Hands Up. Don’t Shoot.

Image of protest sign at the BLM rally in Tulsa

I’m sure at least some people who came of age during the 1960s like myself have an almost surreal and incredulous feeling when protesting in the streets against police brutality in 2016. I know I do.

Didn’t we, or shouldn’t we, have this figured out by now? Why does the government-sanctioned violence against black people continue?

I participated Saturday afternoon in a Black Lives Matter march and rally in downtown Tulsa in the aftermath of the police killing of 40-year-old Terence Crutcher last week. Police officials released a dash cam video showing Crutcher, a black man, had his arms up in a surrender gesture as he walked around his car. They also confirmed he was not in possession of a weapon.

The police officer who shot him, Betty Shelby, who is white, has been charged with first-degree manslaughter.

I won’t rehash the facts of the case, which I wrote about earlier here and here. What I want to do in this post is deal with the two larger ideas: (1) The history of and lingering racism in the country, and (2) the white silence that continues to allow its existence within our nation’s major institutions, such as police departments.

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Should Other Officers Face Charges In Crutcher Killing?

(The manslaughter charge against Shelby doesn’t mean much right now in terms of justice. It’s probably only intended to calm things down on the Tulsa streets.—Kurt Hochenauer)

I caution people who want to end social injustice, racism and police brutality in Oklahoma and elsewhere in this country to not immediately think the first-degree manslaughter charge against Tulsa Police Officer Betty Shelby represents something overly significant in the fight for equality.

The charge, now that attorneys are involved, could quickly degenerate into the same cover-up, the same racist story, glossed over with the same political maneuvering by right-wing, racist extremists here and elsewhere. We’ve seen it happen before in this country.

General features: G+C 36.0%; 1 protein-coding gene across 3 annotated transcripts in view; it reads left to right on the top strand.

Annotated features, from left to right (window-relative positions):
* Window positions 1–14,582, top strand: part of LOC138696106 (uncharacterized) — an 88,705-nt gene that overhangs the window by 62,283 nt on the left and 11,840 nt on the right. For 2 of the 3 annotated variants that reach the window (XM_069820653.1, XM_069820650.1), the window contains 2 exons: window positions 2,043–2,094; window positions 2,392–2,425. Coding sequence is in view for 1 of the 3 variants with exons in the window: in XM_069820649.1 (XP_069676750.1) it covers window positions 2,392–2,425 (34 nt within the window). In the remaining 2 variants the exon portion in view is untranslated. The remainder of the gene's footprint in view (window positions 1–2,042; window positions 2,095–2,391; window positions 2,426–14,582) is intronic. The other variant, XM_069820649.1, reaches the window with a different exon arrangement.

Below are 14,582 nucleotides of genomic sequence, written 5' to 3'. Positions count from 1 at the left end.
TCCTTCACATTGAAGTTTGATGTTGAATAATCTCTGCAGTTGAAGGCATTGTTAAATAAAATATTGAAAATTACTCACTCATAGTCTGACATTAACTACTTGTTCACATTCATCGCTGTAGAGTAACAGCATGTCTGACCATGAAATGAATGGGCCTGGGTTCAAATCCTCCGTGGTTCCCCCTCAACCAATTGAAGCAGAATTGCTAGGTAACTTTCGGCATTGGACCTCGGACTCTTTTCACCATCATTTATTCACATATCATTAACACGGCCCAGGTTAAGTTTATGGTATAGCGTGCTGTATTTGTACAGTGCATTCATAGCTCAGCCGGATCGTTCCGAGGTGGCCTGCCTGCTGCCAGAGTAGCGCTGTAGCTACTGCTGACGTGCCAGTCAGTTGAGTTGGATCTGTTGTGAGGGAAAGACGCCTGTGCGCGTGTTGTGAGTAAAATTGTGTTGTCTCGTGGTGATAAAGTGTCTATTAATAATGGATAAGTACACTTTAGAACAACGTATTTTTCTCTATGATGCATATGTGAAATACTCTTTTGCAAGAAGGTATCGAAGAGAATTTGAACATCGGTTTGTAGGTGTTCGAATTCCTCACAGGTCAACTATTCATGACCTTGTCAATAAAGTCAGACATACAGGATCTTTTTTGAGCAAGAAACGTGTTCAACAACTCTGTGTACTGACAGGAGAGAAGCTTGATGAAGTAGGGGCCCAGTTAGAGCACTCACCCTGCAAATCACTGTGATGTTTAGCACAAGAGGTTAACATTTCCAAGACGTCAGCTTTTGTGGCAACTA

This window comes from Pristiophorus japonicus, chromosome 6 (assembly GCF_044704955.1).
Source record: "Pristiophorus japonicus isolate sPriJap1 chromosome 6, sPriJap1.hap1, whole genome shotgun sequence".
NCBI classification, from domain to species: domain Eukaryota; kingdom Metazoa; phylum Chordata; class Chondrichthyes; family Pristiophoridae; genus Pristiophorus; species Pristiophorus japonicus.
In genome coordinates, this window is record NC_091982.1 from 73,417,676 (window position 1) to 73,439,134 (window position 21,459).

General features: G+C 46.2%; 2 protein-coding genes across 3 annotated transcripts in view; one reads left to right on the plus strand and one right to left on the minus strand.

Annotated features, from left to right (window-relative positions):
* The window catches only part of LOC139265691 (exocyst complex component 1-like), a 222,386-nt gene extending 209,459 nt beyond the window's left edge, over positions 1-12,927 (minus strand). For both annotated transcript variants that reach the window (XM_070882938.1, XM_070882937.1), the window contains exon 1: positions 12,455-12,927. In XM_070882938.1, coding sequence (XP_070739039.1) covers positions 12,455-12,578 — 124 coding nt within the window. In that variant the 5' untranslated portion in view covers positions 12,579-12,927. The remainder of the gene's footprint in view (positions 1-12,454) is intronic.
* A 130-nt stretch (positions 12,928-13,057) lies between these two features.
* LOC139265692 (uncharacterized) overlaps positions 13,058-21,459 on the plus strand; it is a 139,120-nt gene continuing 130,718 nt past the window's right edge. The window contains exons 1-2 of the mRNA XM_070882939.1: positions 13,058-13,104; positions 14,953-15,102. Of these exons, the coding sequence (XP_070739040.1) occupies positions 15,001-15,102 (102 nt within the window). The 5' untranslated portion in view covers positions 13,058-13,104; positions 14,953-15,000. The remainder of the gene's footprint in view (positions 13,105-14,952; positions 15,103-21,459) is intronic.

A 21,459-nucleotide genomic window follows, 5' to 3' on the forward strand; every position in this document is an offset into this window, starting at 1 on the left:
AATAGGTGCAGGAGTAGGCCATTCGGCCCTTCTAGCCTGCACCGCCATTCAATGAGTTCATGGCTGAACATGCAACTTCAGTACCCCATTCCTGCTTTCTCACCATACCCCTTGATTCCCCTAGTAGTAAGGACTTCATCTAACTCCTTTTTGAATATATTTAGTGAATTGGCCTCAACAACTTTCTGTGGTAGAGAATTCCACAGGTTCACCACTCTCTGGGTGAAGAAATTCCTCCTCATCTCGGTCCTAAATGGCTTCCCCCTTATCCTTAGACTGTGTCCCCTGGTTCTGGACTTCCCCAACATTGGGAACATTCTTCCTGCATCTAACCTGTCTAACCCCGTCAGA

It’s the latest installment of the American historical story we’ve experienced not just since our so-called “video era” vividly and further exposed the contemporary ugly truth of police brutality but also since the scourge of slavery in this country.

Let it be clear it was metaphorically speaking a government-led lynch mob that killed 40-year-old Terence Crutcher (other spellings of his first name include Terrance) in Tulsa on Sept. 16, a mob made up of other police officers and, well, the police chief himself because he’s their leader, and the racists here and throughout the country that want them to get away with it. Now the real cover-up begins. Shelby is the officially accused killer, yes, but the other officers around her and the system that produces misplaced anger against black people contributed as much as she did when she pulled the trigger and killed a father of four.

So Shelby is the scapegoat for now, but it’s possible she will get off with nothing more than second guessing about a terrible choice in her life. Will she go to jail? Not likely. Will she be able to continue to work in law enforcement? That’s really more likely than her going to jail.